Don't impersonate your manager, even if he asks you.
But he has also asked me to use his credentials to take a mandated exam, so that it appears that he was the one taking the exam.
Your company most certainly has a policy against this kind of impersonation, which means both of you would be violating the company policy. Some companies are also known to perform "compliance auditing" by having a person of authority tempt an employee to violate a policy. If your manager is doing this as part of such an audit, then you would fail the audit.
Moreover, your company has ruled that this exam is mandatory, and letting one person take exams on behalf of multiple people reduces that rule to a farce. The company probably has a good reason for making the exam mandatory, so bypassing that can create problems later. For example, the manager could be deputed to work for a client, and they assume that he has a certain level of competency in this subject, as seen from his score in this exam.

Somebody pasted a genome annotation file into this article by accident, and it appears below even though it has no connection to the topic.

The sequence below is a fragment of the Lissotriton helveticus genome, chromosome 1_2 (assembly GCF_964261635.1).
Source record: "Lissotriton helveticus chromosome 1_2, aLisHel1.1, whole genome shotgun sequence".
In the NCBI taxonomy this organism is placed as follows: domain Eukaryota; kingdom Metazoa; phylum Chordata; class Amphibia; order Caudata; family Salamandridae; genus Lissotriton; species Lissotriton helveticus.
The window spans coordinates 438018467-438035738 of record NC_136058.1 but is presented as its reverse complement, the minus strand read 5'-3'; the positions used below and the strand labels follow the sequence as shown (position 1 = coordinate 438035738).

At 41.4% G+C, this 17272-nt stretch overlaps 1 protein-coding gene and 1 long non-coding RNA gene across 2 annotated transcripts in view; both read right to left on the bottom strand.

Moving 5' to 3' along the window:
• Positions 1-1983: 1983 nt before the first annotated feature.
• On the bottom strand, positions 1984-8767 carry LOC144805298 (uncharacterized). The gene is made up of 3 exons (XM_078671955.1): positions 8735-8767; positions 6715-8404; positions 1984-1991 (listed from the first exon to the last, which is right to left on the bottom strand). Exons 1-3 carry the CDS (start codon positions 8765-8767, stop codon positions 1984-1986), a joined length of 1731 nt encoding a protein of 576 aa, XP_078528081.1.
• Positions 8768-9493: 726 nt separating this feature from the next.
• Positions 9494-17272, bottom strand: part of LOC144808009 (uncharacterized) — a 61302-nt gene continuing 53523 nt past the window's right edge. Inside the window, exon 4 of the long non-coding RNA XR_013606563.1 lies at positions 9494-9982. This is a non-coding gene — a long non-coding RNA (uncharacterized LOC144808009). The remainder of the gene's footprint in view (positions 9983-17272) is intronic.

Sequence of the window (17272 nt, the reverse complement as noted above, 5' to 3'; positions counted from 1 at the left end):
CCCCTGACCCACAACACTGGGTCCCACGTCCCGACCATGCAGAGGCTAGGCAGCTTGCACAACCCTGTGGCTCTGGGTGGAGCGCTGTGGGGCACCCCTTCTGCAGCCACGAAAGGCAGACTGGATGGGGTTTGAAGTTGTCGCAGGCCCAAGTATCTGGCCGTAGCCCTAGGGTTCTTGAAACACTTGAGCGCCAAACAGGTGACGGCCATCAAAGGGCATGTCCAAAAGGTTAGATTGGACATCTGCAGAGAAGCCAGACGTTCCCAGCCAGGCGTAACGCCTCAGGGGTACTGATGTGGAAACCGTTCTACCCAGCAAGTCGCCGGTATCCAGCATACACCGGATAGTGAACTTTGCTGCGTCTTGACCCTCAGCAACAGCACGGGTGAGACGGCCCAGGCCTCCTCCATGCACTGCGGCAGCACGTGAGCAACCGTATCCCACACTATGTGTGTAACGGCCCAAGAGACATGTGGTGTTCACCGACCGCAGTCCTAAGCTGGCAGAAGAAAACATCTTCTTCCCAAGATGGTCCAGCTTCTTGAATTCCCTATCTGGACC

How can I tell tell him "No" to that without making him upset or angry.
This is one of the few scenarios where you should not do what the boss asks. However, you should respond with a "positive No" by not only providing a good reason, but also offering alternatives.
Ask him why he cannot take the test, and suggest ways to help him solve that problem. If he finds the material too hard to follow (due to not having the relevant background, for example), offer to teach him or provide self-study material. If he doesn't find the time to study, offer to take up some of his less critical responsibilities for a few days. If you are not senior enough to do that yourself, suggest that he could consider assigning those to a senior team member.